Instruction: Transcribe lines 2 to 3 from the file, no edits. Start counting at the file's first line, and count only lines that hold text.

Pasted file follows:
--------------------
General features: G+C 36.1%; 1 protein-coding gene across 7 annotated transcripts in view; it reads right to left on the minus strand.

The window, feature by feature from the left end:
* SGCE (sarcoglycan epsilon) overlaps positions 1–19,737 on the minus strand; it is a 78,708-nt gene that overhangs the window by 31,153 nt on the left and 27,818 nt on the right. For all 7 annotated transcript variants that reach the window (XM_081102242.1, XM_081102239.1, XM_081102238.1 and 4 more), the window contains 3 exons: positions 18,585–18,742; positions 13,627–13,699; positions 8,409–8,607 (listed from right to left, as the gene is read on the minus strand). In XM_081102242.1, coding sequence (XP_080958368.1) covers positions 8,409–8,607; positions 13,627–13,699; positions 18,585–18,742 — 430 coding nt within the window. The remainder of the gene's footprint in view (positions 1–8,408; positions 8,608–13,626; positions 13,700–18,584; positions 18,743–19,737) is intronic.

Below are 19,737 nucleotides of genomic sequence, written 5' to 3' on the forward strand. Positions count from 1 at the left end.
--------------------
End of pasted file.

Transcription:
The window, feature by feature from the left end:
* SGCE (sarcoglycan epsilon) overlaps positions 1–19,737 on the minus strand; it is a 78,708-nt gene that overhangs the window by 31,153 nt on the left and 27,818 nt on the right. For all 7 annotated transcript variants that reach the window (XM_081102242.1, XM_081102239.1, XM_081102238.1 and 4 more), the window contains 3 exons: positions 18,585–18,742; positions 13,627–13,699; positions 8,409–8,607 (listed from right to left, as the gene is read on the minus strand). In XM_081102242.1, coding sequence (XP_080958368.1) covers positions 8,409–8,607; positions 13,627–13,699; positions 18,585–18,742 — 430 coding nt within the window. The remainder of the gene's footprint in view (positions 1–8,408; positions 8,608–13,626; positions 13,700–18,584; positions 18,743–19,737) is intronic.